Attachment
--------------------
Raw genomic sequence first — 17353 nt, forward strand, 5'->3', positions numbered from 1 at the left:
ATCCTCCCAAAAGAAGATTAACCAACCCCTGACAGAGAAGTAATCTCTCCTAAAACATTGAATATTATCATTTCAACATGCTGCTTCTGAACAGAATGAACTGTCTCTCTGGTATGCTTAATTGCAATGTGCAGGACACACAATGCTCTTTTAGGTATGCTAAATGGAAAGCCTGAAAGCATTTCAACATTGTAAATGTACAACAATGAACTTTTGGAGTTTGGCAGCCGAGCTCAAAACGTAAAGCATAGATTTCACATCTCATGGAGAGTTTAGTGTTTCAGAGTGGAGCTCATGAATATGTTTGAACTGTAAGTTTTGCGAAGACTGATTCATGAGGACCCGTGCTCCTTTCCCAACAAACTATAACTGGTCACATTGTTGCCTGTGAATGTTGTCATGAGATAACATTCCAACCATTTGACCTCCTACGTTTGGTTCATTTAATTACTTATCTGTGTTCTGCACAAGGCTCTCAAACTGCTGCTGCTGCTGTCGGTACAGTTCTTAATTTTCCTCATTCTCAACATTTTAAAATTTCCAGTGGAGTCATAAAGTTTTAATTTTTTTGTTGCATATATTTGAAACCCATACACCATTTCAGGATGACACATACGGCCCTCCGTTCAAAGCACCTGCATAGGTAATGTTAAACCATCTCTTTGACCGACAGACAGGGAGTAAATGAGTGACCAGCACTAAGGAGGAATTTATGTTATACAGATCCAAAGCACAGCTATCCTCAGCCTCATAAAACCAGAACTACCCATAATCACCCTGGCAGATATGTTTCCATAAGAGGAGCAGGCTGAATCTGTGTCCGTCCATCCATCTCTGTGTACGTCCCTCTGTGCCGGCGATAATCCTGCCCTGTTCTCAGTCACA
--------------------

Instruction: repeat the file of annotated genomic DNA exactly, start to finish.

Raw genomic sequence first — 17353 nt, forward strand, 5'->3', positions numbered from 1 at the left:
ATCCTCCCAAAAGAAGATTAACCAACCCCTGACAGAGAAGTAATCTCTCCTAAAACATTGAATATTATCATTTCAACATGCTGCTTCTGAACAGAATGAACTGTCTCTCTGGTATGCTTAATTGCAATGTGCAGGACACACAATGCTCTTTTAGGTATGCTAAATGGAAAGCCTGAAAGCATTTCAACATTGTAAATGTACAACAATGAACTTTTGGAGTTTGGCAGCCGAGCTCAAAACGTAAAGCATAGATTTCACATCTCATGGAGAGTTTAGTGTTTCAGAGTGGAGCTCATGAATATGTTTGAACTGTAAGTTTTGCGAAGACTGATTCATGAGGACCCGTGCTCCTTTCCCAACAAACTATAACTGGTCACATTGTTGCCTGTGAATGTTGTCATGAGATAACATTCCAACCATTTGACCTCCTACGTTTGGTTCATTTAATTACTTATCTGTGTTCTGCACAAGGCTCTCAAACTGCTGCTGCTGCTGTCGGTACAGTTCTTAATTTTCCTCATTCTCAACATTTTAAAATTTCCAGTGGAGTCATAAAGTTTTAATTTTTTTGTTGCATATATTTGAAACCCATACACCATTTCAGGATGACACATACGGCCCTCCGTTCAAAGCACCTGCATAGGTAATGTTAAACCATCTCTTTGACCGACAGACAGGGAGTAAATGAGTGACCAGCACTAAGGAGGAATTTATGTTATACAGATCCAAAGCACAGCTATCCTCAGCCTCATAAAACCAGAACTACCCATAATCACCCTGGCAGATATGTTTCCATAAGAGGAGCAGGCTGAATCTGTGTCCGTCCATCCATCTCTGTGTACGTCCCTCTGTGCCGGCGATAATCCTGCCCTGTTCTCAGTCACA